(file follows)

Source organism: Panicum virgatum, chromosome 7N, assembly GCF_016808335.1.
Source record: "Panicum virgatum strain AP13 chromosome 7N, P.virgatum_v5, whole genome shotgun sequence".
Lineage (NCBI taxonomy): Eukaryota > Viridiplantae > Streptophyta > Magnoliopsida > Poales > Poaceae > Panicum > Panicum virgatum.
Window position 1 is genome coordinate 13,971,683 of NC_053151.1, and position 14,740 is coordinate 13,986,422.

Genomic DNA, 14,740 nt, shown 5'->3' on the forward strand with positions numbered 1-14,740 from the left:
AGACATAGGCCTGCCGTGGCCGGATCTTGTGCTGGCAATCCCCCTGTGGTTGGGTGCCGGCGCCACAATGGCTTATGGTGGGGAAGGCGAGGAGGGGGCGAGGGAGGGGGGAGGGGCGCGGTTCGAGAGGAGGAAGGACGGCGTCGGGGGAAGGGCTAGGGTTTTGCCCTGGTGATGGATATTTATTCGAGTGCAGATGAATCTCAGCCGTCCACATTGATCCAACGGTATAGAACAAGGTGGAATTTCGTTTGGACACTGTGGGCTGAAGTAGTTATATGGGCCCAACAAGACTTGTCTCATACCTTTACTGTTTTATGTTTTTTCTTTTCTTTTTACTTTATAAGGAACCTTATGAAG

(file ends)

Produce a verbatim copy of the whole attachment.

Source organism: Panicum virgatum, chromosome 7N, assembly GCF_016808335.1.
Source record: "Panicum virgatum strain AP13 chromosome 7N, P.virgatum_v5, whole genome shotgun sequence".
Lineage (NCBI taxonomy): Eukaryota > Viridiplantae > Streptophyta > Magnoliopsida > Poales > Poaceae > Panicum > Panicum virgatum.
Window position 1 is genome coordinate 13,971,683 of NC_053151.1, and position 14,740 is coordinate 13,986,422.

Genomic DNA, 14,740 nt, shown 5'->3' on the forward strand with positions numbered 1-14,740 from the left:
AGACATAGGCCTGCCGTGGCCGGATCTTGTGCTGGCAATCCCCCTGTGGTTGGGTGCCGGCGCCACAATGGCTTATGGTGGGGAAGGCGAGGAGGGGGCGAGGGAGGGGGGAGGGGCGCGGTTCGAGAGGAGGAAGGACGGCGTCGGGGGAAGGGCTAGGGTTTTGCCCTGGTGATGGATATTTATTCGAGTGCAGATGAATCTCAGCCGTCCACATTGATCCAACGGTATAGAACAAGGTGGAATTTCGTTTGGACACTGTGGGCTGAAGTAGTTATATGGGCCCAACAAGACTTGTCTCATACCTTTACTGTTTTATGTTTTTTCTTTTCTTTTTACTTTATAAGGAACCTTATGAAG